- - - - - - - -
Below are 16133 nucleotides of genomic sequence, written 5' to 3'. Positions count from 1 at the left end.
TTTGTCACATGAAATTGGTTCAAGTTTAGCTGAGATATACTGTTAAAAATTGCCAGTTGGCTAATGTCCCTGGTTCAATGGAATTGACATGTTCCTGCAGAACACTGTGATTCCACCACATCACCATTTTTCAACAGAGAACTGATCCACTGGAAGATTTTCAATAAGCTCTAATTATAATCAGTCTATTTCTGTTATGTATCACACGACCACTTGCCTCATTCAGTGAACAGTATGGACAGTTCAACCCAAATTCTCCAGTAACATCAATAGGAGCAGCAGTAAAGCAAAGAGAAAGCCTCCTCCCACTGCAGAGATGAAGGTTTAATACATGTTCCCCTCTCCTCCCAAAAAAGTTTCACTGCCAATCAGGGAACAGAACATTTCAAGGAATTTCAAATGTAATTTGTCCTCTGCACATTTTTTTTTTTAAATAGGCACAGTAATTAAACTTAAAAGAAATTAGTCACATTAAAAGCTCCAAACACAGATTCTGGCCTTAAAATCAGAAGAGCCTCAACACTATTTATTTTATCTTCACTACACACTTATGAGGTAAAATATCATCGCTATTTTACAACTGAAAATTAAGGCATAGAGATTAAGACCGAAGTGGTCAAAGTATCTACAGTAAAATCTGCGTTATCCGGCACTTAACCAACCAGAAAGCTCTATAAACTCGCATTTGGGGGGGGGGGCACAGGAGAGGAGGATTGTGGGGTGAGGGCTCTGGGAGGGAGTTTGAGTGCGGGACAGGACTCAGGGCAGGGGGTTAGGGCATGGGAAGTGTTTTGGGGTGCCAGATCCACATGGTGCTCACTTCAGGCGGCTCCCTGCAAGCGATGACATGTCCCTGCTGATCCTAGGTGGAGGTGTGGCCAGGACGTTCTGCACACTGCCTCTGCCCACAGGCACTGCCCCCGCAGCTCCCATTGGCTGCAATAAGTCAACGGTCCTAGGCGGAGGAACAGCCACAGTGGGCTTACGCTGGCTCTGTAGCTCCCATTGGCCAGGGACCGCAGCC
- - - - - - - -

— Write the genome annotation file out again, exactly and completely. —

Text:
Below are 16133 nucleotides of genomic sequence, written 5' to 3'. Positions count from 1 at the left end.
TTTGTCACATGAAATTGGTTCAAGTTTAGCTGAGATATACTGTTAAAAATTGCCAGTTGGCTAATGTCCCTGGTTCAATGGAATTGACATGTTCCTGCAGAACACTGTGATTCCACCACATCACCATTTTTCAACAGAGAACTGATCCACTGGAAGATTTTCAATAAGCTCTAATTATAATCAGTCTATTTCTGTTATGTATCACACGACCACTTGCCTCATTCAGTGAACAGTATGGACAGTTCAACCCAAATTCTCCAGTAACATCAATAGGAGCAGCAGTAAAGCAAAGAGAAAGCCTCCTCCCACTGCAGAGATGAAGGTTTAATACATGTTCCCCTCTCCTCCCAAAAAAGTTTCACTGCCAATCAGGGAACAGAACATTTCAAGGAATTTCAAATGTAATTTGTCCTCTGCACATTTTTTTTTTTAAATAGGCACAGTAATTAAACTTAAAAGAAATTAGTCACATTAAAAGCTCCAAACACAGATTCTGGCCTTAAAATCAGAAGAGCCTCAACACTATTTATTTTATCTTCACTACACACTTATGAGGTAAAATATCATCGCTATTTTACAACTGAAAATTAAGGCATAGAGATTAAGACCGAAGTGGTCAAAGTATCTACAGTAAAATCTGCGTTATCCGGCACTTAACCAACCAGAAAGCTCTATAAACTCGCATTTGGGGGGGGGGGCACAGGAGAGGAGGATTGTGGGGTGAGGGCTCTGGGAGGGAGTTTGAGTGCGGGACAGGACTCAGGGCAGGGGGTTAGGGCATGGGAAGTGTTTTGGGGTGCCAGATCCACATGGTGCTCACTTCAGGCGGCTCCCTGCAAGCGATGACATGTCCCTGCTGATCCTAGGTGGAGGTGTGGCCAGGACGTTCTGCACACTGCCTCTGCCCACAGGCACTGCCCCCGCAGCTCCCATTGGCTGCAATAAGTCAACGGTCCTAGGCGGAGGAACAGCCACAGTGGGCTTACGCTGGCTCTGTAGCTCCCATTGGCCAGGGACCGCAGCC